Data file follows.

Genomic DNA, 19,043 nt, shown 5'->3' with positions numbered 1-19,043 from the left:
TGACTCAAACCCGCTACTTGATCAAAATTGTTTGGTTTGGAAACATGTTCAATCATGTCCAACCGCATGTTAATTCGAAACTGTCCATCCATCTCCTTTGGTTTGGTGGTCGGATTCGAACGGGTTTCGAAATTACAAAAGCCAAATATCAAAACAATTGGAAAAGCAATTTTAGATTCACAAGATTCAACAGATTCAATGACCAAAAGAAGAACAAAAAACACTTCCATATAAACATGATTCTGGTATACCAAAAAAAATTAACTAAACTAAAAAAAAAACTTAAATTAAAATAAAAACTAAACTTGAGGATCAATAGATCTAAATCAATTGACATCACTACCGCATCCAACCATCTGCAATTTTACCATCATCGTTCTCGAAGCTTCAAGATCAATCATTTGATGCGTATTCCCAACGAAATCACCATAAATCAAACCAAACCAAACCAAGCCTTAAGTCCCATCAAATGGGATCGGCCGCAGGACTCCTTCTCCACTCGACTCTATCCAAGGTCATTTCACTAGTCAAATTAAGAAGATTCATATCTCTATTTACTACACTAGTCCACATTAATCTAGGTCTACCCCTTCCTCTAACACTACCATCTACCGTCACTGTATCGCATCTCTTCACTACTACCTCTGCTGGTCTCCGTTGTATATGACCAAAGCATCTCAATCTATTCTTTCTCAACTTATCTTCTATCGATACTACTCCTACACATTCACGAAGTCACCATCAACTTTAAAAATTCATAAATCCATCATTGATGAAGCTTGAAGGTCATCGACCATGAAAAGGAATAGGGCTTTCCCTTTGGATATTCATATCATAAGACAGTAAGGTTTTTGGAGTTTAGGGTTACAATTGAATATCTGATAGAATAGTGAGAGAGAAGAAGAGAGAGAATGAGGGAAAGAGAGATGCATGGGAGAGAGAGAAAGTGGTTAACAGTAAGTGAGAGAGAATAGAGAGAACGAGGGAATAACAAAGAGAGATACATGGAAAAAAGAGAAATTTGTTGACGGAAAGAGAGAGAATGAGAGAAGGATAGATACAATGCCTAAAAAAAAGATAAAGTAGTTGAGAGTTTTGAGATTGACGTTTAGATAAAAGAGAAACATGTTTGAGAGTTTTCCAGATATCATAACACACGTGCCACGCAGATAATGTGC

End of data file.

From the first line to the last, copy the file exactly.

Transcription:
Genomic DNA, 19,043 nt, shown 5'->3' with positions numbered 1-19,043 from the left:
TGACTCAAACCCGCTACTTGATCAAAATTGTTTGGTTTGGAAACATGTTCAATCATGTCCAACCGCATGTTAATTCGAAACTGTCCATCCATCTCCTTTGGTTTGGTGGTCGGATTCGAACGGGTTTCGAAATTACAAAAGCCAAATATCAAAACAATTGGAAAAGCAATTTTAGATTCACAAGATTCAACAGATTCAATGACCAAAAGAAGAACAAAAAACACTTCCATATAAACATGATTCTGGTATACCAAAAAAAATTAACTAAACTAAAAAAAAAACTTAAATTAAAATAAAAACTAAACTTGAGGATCAATAGATCTAAATCAATTGACATCACTACCGCATCCAACCATCTGCAATTTTACCATCATCGTTCTCGAAGCTTCAAGATCAATCATTTGATGCGTATTCCCAACGAAATCACCATAAATCAAACCAAACCAAACCAAGCCTTAAGTCCCATCAAATGGGATCGGCCGCAGGACTCCTTCTCCACTCGACTCTATCCAAGGTCATTTCACTAGTCAAATTAAGAAGATTCATATCTCTATTTACTACACTAGTCCACATTAATCTAGGTCTACCCCTTCCTCTAACACTACCATCTACCGTCACTGTATCGCATCTCTTCACTACTACCTCTGCTGGTCTCCGTTGTATATGACCAAAGCATCTCAATCTATTCTTTCTCAACTTATCTTCTATCGATACTACTCCTACACATTCACGAAGTCACCATCAACTTTAAAAATTCATAAATCCATCATTGATGAAGCTTGAAGGTCATCGACCATGAAAAGGAATAGGGCTTTCCCTTTGGATATTCATATCATAAGACAGTAAGGTTTTTGGAGTTTAGGGTTACAATTGAATATCTGATAGAATAGTGAGAGAGAAGAAGAGAGAGAATGAGGGAAAGAGAGATGCATGGGAGAGAGAGAAAGTGGTTAACAGTAAGTGAGAGAGAATAGAGAGAACGAGGGAATAACAAAGAGAGATACATGGAAAAAAGAGAAATTTGTTGACGGAAAGAGAGAGAATGAGAGAAGGATAGATACAATGCCTAAAAAAAAGATAAAGTAGTTGAGAGTTTTGAGATTGACGTTTAGATAAAAGAGAAACATGTTTGAGAGTTTTCCAGATATCATAACACACGTGCCACGCAGATAATGTGC